In addition to this, some fisheries are wasteful, resulting in a quarter of marine resources caught being discarded, including vulnerable and endangered species such as sea birds, turtles and sharks (read more). Some fishing methods also cause damage to habitats critical to the survival of many marine species.
And with the poor state of the world’s wild-capture stocks, fish farming (or aquaculture), is seen by many as the answer to overfishing, but this also has its associated impacts and consequences that cannot be ignored.
While the outlook for our threatened marine ecosystems may appear disheartening in the face of unsustainable fishing practices, there are ways of helping to reverse these negative effects. To address the problem of overfishing, we need an Ecosystems Approach to Fisheries (EAF) management. The Responsible Fisheries Programme (RFA), along with its sister programme SASSI, aims to create a climate for the successful implementation of an EAF in southern Africa, throughout the entire seafood supply chain. The RFA is an alliance between large fishing companies and the WWF-SA.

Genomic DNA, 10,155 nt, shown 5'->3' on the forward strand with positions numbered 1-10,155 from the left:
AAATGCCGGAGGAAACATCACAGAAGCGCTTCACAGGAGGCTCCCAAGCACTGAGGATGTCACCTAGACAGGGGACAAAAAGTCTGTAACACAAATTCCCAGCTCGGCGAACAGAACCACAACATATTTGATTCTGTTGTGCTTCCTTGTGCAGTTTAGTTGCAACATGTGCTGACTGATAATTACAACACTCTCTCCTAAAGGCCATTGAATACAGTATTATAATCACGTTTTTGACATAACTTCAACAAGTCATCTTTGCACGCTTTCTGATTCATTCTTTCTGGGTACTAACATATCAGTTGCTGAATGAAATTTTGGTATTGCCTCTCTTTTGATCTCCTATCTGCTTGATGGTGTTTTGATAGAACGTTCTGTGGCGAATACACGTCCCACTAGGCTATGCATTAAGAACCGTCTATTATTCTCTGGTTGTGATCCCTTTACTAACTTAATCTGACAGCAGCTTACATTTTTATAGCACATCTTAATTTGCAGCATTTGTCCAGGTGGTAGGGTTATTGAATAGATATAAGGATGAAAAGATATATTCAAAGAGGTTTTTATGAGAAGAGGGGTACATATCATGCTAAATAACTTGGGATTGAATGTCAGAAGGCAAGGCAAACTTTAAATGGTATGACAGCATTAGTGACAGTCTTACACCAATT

WWF asks anglers to “Send us your fishing stories”
If you are one of South Africa’s estimated 800 000 recreational fishers or anglers then WWF’s new ...
Difficult decision starts to pay off for South Africa’s linefishery
“The initial signs of recovery in some of South Africa’s key linefish stocks indicate that we are ...